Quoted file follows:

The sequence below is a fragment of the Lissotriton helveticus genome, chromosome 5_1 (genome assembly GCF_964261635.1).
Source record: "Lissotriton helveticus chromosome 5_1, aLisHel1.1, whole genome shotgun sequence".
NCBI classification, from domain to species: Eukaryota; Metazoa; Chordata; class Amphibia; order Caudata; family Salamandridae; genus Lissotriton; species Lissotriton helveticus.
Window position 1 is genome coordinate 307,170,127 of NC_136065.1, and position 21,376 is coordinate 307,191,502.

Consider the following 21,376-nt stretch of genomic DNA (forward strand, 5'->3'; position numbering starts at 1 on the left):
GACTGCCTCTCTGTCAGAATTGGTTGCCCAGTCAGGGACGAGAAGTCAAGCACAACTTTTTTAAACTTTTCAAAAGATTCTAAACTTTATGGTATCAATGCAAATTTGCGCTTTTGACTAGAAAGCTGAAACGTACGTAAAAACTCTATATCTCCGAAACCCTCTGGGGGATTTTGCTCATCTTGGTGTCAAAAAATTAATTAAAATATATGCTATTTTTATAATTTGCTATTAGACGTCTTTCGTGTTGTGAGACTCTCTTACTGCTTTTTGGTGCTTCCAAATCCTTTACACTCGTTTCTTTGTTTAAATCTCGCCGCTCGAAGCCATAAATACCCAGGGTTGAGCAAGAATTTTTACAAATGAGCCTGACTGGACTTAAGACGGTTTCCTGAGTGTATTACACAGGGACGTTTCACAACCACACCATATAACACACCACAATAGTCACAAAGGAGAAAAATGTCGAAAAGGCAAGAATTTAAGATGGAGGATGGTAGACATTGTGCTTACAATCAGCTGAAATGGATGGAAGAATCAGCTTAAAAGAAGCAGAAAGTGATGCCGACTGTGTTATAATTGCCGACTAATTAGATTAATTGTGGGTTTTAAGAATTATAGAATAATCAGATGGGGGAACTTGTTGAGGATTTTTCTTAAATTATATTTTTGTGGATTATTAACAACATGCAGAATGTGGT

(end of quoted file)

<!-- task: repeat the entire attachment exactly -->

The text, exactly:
The sequence below is a fragment of the Lissotriton helveticus genome, chromosome 5_1 (genome assembly GCF_964261635.1).
Source record: "Lissotriton helveticus chromosome 5_1, aLisHel1.1, whole genome shotgun sequence".
NCBI classification, from domain to species: Eukaryota; Metazoa; Chordata; class Amphibia; order Caudata; family Salamandridae; genus Lissotriton; species Lissotriton helveticus.
Window position 1 is genome coordinate 307,170,127 of NC_136065.1, and position 21,376 is coordinate 307,191,502.

Consider the following 21,376-nt stretch of genomic DNA (forward strand, 5'->3'; position numbering starts at 1 on the left):
GACTGCCTCTCTGTCAGAATTGGTTGCCCAGTCAGGGACGAGAAGTCAAGCACAACTTTTTTAAACTTTTCAAAAGATTCTAAACTTTATGGTATCAATGCAAATTTGCGCTTTTGACTAGAAAGCTGAAACGTACGTAAAAACTCTATATCTCCGAAACCCTCTGGGGGATTTTGCTCATCTTGGTGTCAAAAAATTAATTAAAATATATGCTATTTTTATAATTTGCTATTAGACGTCTTTCGTGTTGTGAGACTCTCTTACTGCTTTTTGGTGCTTCCAAATCCTTTACACTCGTTTCTTTGTTTAAATCTCGCCGCTCGAAGCCATAAATACCCAGGGTTGAGCAAGAATTTTTACAAATGAGCCTGACTGGACTTAAGACGGTTTCCTGAGTGTATTACACAGGGACGTTTCACAACCACACCATATAACACACCACAATAGTCACAAAGGAGAAAAATGTCGAAAAGGCAAGAATTTAAGATGGAGGATGGTAGACATTGTGCTTACAATCAGCTGAAATGGATGGAAGAATCAGCTTAAAAGAAGCAGAAAGTGATGCCGACTGTGTTATAATTGCCGACTAATTAGATTAATTGTGGGTTTTAAGAATTATAGAATAATCAGATGGGGGAACTTGTTGAGGATTTTTCTTAAATTATATTTTTGTGGATTATTAACAACATGCAGAATGTGGT